Nikita Mazepin will “keep doing” moves that have caused controversy at recent Formula 1 races – including those that have led to clashes with his Haas team-mate Mick Schumacher.
Mazepin and Schumacher were involved in another incident that nearly led to a major collision between the two Haas cars in last weekend’s Dutch Grand Prix as they ran down the main straight on the second lap.
The Russian driver moved across his team-mate’s line when Schumacher looked to pass and they clashed when the chasing Haas’s front wing touched the leading car’s right-rear.
The incident followed their near collisions late in the race in Baku and during the early stages in France, as well as the pair being involved in sequence of events that led to Sebastian Vettel being impeded in Q1 at Zandvoort.
“We’re here as racing drivers and I think it’s incorrect when drivers put them[selves] above the stewards and driver advisors and say what they should have done – because that is not their position,” Mazepin said in the pre-event press conference for this weekend’s Italian GP at Monza.
“But, at the same time, I respect the rules a lot and what the rules say in the book is that unless a significant portion of the car behind is side-by-side to you, you are not entitled to leave a car width and you are entitled to make a move from the left to the right because you’re still in front and you can make your position safely.
“That’s been the case for many years and I respect so and I’m going to keep doing so.”
In the 1960s and 1970s, McLaren juggled works entries in F1, sportscars and the Indy 500 while building cars for F3 and F2. Now it’s returning to its roots, expanding into IndyCars and Extreme E while continuing its F1 renaissance. There’s talk of Formula E and WEC entries too. But is this all too much, too soon? STUART CODLING talks to the man in charge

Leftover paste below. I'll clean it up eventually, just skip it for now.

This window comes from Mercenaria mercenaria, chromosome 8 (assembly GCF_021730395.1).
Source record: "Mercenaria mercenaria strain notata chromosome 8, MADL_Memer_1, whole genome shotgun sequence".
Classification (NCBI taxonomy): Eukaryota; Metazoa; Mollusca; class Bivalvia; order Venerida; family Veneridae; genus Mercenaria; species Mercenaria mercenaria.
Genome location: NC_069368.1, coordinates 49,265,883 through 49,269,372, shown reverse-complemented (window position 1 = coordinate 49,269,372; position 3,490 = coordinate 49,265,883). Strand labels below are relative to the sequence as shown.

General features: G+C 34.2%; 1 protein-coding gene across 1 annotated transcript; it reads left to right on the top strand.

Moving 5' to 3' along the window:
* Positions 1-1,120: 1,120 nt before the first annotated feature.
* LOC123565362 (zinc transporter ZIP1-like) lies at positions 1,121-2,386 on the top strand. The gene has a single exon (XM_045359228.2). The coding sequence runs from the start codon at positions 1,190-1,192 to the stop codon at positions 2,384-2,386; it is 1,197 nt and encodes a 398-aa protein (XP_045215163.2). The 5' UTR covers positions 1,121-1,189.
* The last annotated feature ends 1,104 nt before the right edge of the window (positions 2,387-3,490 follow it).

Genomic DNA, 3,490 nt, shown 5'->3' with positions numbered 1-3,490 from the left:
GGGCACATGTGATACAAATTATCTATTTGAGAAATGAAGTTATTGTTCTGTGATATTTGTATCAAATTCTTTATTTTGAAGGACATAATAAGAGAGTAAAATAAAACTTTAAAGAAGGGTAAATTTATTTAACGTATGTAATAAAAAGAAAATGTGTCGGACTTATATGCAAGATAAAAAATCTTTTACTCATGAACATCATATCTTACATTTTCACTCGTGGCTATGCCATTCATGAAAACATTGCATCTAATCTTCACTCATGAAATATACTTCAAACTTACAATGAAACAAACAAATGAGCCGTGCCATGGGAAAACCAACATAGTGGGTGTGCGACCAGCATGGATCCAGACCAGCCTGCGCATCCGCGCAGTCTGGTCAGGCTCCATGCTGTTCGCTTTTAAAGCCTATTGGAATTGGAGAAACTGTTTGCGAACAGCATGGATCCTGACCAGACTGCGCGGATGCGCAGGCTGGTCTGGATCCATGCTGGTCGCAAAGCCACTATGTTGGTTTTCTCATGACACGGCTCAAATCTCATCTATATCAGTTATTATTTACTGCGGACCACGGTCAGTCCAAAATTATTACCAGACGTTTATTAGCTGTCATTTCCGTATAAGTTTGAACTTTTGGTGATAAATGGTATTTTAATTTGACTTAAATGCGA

Yuki Tsunoda arrived in grand prix racing amid a whirlwind of hype, which only increased after his first race impressed the biggest wigs in Formula 1. His road since has been rocky and crash-filled, and OLEG KARPOV asks why Red Bull maintains faith in a driver who admits he isn’t really that big a fan of F1?
OPINION: After Lewis Hamilton responded to reports labelling him 'furious' with Mercedes following his heated exchanges over team radio during the Russian Grand Prix, it provided a snapshot on how Formula 1 broadcasting radio snippets can both illuminate and misrepresent the true situation
OPINION: Valtteri Bottas is credited with pole position for the 2021 Turkish Grand Prix, despite being beaten in qualifying. This is another example of Formula 1 and the FIA scoring an own goal by forgetting what makes motorsport magic, with the Istanbul race winner also a victim of this in the championship’s recent history
Starting 11th after his engine change grid penalty, Lewis Hamilton faced a tough task to repeat his Turkish Grand Prix heroics of 2020 - despite making strong early progress in the wet. Instead, his Mercedes team-mate Valtteri Bottas broke through for a first win of the year to mitigate Max Verstappen re-taking the points lead
Mercedes and Lewis Hamilton dominated the opening day of action for the 2021 Turkish Grand Prix, on the Istanbul circuit’s much improved track surface. But the Black Arrows squad’s position isn’t quite what it seems. Here’s why